A big thank you to Ton Rulkens (aka tonrulkens@Flickr for this image of Huernia hislopii. Huernia hislopii (commonly known as dragon flower) is a member of the Apocynaceae (a family that now includes the former Asclepiadaceae; Huernia is in the subfamily Asclepiadoideae, which consists of 200 genera). Comprised of roughly 64 species, Huernia spp. are native to eastern and southern Africa. They are generally low-growing succulent perennials with thorn-like leaves, five-angled stems, and 5-merous flowers (flowers usually have a smaller lobe in between each of the larger five lobes or points). In general, the flowers emit a distinct odour of decaying flesh that varies in strength between species. Carrion flies are major pollinators of this group as they are attracted to the strong aroma of the flowers.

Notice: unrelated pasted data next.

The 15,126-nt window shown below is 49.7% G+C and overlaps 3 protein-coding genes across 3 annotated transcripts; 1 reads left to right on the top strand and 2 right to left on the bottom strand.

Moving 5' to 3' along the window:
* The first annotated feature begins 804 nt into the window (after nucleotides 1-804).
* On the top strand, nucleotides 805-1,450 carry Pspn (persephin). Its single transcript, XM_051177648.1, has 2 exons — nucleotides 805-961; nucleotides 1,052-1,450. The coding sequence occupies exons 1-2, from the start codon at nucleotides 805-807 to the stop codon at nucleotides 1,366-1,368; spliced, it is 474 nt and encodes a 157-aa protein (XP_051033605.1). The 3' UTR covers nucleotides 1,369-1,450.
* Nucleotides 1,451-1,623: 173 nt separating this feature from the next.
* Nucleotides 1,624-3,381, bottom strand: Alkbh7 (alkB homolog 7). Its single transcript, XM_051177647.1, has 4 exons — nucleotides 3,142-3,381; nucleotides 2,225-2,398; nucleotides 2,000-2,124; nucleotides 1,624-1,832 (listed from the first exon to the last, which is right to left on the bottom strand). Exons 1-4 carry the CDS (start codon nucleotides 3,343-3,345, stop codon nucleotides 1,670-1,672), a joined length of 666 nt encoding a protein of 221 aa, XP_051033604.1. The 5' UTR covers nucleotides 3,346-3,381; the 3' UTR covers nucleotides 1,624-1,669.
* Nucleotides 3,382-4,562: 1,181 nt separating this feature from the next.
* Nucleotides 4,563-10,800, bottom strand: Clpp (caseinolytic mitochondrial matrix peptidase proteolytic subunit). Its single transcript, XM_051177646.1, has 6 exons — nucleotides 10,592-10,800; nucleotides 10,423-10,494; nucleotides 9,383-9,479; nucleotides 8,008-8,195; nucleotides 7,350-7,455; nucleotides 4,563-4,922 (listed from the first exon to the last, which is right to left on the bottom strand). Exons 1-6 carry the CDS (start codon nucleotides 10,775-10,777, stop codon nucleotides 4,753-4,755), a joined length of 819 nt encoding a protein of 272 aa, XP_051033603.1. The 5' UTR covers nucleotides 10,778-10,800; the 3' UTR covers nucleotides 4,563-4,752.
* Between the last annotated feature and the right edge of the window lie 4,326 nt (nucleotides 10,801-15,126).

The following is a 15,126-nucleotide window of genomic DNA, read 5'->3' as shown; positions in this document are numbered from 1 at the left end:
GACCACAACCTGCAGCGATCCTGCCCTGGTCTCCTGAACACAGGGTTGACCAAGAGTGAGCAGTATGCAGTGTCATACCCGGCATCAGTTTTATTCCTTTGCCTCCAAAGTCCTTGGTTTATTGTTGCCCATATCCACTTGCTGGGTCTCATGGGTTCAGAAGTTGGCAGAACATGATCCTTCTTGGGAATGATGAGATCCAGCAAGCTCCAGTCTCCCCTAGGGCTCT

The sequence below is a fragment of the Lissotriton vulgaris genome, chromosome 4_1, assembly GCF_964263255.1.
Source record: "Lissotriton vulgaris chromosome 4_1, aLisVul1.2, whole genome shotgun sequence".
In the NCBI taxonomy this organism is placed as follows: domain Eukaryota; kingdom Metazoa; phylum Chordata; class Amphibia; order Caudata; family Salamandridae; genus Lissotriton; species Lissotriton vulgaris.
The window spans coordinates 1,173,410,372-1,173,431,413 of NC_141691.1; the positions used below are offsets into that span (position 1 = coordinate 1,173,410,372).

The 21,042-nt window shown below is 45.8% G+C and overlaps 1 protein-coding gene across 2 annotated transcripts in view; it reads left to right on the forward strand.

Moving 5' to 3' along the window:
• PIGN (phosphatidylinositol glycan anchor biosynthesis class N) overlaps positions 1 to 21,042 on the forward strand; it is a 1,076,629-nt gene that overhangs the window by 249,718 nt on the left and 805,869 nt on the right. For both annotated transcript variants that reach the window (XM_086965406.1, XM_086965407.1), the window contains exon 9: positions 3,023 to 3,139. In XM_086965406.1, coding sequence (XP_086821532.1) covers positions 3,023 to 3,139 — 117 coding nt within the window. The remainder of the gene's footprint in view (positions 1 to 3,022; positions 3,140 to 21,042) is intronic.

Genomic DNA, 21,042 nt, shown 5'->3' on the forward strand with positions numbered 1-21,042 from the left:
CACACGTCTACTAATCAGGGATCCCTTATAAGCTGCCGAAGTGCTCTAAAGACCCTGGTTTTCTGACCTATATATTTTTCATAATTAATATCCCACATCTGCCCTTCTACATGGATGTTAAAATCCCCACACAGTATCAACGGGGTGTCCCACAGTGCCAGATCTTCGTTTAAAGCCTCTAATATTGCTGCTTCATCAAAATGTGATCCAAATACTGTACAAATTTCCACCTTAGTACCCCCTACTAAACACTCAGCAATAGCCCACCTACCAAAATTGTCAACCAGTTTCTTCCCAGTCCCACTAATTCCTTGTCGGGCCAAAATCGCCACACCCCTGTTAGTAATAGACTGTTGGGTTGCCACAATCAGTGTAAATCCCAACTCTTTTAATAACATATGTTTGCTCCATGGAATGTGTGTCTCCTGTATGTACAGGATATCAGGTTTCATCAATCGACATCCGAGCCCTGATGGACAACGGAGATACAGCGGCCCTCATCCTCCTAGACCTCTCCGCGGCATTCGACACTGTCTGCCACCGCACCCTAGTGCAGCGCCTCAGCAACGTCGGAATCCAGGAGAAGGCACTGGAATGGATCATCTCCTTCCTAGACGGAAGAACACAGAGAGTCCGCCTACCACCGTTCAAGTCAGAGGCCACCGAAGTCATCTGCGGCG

For gardeners interested in cultivating this species or other of its genus (e.g., Huernia pendula via PlantZAfrica), Huernia species do not tolerate cold and wet weather. They may be overwintered at a minimum of 10 degrees Celsius if kept dry. In colder climates, they may be kept inside and do well in clay pots with coarse well-drained mix of organic matter and sand/gravel. However, when summer comes and the flower buds appear, it is a good idea to move the plant outside to avoid the stench! Stem cuttings will propagate well when laid on moist sandy soil.